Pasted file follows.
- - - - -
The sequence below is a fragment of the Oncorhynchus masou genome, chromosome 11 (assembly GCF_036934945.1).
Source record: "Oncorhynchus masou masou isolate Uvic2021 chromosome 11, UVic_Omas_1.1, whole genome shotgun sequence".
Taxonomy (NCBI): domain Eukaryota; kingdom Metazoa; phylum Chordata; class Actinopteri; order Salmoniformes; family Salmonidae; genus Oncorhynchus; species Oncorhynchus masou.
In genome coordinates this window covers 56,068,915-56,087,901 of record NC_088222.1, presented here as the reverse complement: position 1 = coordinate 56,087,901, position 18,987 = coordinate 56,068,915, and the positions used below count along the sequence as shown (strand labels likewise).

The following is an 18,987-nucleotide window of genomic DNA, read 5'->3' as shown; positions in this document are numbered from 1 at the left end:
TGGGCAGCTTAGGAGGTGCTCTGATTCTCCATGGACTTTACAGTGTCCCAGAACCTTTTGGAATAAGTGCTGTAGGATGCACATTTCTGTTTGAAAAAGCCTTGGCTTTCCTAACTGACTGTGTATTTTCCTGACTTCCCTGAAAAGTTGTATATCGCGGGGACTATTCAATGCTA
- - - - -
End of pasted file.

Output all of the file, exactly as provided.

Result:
The sequence below is a fragment of the Oncorhynchus masou genome, chromosome 11 (assembly GCF_036934945.1).
Source record: "Oncorhynchus masou masou isolate Uvic2021 chromosome 11, UVic_Omas_1.1, whole genome shotgun sequence".
Taxonomy (NCBI): domain Eukaryota; kingdom Metazoa; phylum Chordata; class Actinopteri; order Salmoniformes; family Salmonidae; genus Oncorhynchus; species Oncorhynchus masou.
In genome coordinates this window covers 56,068,915-56,087,901 of record NC_088222.1, presented here as the reverse complement: position 1 = coordinate 56,087,901, position 18,987 = coordinate 56,068,915, and the positions used below count along the sequence as shown (strand labels likewise).

The following is an 18,987-nucleotide window of genomic DNA, read 5'->3' as shown; positions in this document are numbered from 1 at the left end:
TGGGCAGCTTAGGAGGTGCTCTGATTCTCCATGGACTTTACAGTGTCCCAGAACCTTTTGGAATAAGTGCTGTAGGATGCACATTTCTGTTTGAAAAAGCCTTGGCTTTCCTAACTGACTGTGTATTTTCCTGACTTCCCTGAAAAGTTGTATATCGCGGGGACTATTCAATGCTA